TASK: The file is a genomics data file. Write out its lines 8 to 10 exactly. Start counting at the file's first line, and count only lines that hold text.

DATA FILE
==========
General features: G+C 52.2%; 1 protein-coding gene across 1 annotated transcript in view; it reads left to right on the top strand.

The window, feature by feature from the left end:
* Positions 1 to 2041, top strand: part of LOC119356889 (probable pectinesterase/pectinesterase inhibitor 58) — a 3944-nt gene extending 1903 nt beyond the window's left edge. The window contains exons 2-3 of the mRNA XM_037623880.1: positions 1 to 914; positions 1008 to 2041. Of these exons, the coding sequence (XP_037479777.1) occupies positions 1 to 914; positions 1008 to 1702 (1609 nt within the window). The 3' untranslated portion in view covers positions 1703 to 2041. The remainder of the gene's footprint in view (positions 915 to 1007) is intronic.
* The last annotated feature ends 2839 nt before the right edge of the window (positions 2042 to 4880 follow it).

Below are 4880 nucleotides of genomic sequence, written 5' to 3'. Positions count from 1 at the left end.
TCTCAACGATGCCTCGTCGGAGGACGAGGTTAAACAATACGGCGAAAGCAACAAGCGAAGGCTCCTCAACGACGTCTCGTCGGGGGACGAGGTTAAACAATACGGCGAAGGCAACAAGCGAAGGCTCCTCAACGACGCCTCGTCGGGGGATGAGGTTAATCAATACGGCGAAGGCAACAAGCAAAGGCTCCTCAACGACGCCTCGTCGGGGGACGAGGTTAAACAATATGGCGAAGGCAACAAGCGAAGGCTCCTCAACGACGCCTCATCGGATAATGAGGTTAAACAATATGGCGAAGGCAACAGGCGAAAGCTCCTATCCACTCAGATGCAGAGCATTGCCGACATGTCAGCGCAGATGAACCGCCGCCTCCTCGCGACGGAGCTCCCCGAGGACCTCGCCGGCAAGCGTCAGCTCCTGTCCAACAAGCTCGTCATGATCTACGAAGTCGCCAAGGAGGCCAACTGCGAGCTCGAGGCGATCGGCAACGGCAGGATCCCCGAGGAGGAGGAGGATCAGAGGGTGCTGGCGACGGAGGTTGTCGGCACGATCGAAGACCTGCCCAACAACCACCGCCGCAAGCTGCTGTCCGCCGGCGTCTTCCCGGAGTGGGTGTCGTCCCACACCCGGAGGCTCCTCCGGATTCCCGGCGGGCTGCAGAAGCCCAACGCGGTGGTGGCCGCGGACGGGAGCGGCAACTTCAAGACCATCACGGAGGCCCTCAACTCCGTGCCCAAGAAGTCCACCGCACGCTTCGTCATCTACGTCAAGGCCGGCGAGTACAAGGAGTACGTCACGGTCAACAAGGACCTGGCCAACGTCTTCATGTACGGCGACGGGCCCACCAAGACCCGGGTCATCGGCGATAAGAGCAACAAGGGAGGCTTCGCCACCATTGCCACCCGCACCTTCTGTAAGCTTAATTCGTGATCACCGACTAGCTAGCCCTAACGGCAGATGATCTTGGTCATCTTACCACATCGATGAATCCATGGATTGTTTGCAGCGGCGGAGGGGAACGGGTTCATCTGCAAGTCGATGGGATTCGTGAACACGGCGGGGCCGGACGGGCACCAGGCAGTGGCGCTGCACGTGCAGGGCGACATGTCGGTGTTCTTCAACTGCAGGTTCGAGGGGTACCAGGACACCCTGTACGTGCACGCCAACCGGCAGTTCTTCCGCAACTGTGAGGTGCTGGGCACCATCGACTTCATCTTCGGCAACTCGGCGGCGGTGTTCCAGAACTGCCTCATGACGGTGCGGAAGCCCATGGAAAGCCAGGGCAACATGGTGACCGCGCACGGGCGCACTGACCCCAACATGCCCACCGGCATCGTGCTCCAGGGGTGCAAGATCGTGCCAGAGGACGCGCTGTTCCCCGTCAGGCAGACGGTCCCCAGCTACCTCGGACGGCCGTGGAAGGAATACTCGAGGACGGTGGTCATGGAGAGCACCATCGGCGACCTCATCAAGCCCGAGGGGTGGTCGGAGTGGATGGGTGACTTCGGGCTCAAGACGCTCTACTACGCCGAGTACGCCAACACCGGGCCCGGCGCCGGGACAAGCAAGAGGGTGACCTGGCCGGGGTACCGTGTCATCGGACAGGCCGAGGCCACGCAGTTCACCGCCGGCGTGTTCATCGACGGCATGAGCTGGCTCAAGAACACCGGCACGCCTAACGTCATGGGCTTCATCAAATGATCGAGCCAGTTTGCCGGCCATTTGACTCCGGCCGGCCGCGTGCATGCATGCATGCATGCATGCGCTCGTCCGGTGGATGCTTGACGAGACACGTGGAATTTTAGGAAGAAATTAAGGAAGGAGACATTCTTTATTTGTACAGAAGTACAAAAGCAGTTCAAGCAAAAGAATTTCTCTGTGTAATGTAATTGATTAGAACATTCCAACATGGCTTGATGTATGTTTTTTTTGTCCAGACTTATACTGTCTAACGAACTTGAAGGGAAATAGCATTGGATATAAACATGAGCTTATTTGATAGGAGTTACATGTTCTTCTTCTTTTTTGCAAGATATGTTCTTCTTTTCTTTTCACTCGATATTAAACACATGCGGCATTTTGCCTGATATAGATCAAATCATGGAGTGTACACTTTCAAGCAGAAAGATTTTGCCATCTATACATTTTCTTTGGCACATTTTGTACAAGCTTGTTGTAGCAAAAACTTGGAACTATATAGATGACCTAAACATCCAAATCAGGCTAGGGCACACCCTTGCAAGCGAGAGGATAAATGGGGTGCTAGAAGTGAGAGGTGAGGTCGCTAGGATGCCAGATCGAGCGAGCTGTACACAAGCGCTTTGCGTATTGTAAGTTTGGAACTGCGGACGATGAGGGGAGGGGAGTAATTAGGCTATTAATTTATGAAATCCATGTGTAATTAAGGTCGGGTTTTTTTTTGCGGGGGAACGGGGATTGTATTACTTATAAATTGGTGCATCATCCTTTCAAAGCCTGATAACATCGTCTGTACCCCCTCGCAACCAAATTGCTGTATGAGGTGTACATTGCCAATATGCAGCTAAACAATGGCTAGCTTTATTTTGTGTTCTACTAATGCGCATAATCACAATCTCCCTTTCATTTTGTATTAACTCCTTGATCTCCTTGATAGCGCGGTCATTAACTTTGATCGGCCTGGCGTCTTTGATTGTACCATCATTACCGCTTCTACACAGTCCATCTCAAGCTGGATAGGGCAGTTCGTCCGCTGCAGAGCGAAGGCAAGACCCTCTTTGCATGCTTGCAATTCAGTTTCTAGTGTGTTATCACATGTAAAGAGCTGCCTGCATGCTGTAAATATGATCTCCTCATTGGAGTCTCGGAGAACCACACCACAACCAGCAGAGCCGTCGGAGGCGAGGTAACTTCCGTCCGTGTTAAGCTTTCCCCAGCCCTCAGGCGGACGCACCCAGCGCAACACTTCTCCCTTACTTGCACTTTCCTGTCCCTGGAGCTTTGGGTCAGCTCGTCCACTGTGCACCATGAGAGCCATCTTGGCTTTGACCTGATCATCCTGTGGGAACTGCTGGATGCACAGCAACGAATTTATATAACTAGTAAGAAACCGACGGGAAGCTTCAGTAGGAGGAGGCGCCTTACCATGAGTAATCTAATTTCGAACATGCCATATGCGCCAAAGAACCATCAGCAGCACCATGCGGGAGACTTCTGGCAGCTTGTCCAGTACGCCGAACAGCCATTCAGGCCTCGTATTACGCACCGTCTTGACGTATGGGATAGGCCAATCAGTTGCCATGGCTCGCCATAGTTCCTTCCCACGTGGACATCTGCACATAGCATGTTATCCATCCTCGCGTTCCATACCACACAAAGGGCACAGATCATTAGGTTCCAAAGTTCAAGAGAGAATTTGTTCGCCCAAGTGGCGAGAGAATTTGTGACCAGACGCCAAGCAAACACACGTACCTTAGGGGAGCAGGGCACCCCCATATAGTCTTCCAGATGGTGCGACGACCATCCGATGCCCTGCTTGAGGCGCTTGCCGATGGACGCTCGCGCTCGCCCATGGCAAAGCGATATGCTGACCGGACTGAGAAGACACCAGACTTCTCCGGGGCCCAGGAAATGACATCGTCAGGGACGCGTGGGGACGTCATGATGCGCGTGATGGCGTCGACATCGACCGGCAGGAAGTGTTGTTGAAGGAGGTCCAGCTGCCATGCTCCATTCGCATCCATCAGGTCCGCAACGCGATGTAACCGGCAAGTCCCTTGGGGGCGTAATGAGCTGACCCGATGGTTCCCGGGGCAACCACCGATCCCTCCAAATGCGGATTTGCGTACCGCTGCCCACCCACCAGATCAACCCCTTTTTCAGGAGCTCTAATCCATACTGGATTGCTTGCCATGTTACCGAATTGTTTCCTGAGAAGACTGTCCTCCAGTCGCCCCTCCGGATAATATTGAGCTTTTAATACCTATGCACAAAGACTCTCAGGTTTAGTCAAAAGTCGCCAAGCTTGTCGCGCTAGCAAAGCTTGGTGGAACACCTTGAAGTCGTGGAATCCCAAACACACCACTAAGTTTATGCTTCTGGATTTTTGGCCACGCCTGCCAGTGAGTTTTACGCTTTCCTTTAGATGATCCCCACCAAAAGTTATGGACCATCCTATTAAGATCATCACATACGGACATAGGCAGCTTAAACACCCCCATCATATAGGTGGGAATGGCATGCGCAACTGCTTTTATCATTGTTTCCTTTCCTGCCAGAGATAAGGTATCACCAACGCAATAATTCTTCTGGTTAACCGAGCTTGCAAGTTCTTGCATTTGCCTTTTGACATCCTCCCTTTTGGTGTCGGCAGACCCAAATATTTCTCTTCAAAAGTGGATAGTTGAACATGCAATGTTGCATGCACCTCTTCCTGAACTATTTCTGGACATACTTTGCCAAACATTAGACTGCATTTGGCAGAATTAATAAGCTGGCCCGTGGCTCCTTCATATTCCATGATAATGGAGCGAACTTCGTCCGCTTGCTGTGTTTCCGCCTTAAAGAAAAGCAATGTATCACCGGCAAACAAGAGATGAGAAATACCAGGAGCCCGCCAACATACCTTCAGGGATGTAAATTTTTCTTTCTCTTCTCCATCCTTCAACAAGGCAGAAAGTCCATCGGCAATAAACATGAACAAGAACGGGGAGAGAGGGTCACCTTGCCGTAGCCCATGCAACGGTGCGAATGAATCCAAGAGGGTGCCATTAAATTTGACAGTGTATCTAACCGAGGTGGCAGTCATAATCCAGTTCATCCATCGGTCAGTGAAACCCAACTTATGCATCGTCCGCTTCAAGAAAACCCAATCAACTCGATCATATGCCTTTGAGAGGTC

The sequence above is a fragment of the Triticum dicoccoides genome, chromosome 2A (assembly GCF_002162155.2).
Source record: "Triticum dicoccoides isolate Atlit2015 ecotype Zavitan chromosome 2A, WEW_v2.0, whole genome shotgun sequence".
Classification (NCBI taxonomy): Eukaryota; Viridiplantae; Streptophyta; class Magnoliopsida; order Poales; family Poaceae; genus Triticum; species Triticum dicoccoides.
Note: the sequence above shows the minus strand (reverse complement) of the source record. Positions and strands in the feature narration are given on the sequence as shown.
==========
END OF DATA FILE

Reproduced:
Source record: "Triticum dicoccoides isolate Atlit2015 ecotype Zavitan chromosome 2A, WEW_v2.0, whole genome shotgun sequence".
Classification (NCBI taxonomy): Eukaryota; Viridiplantae; Streptophyta; class Magnoliopsida; order Poales; family Poaceae; genus Triticum; species Triticum dicoccoides.
Note: the sequence above shows the minus strand (reverse complement) of the source record. Positions and strands in the feature narration are given on the sequence as shown.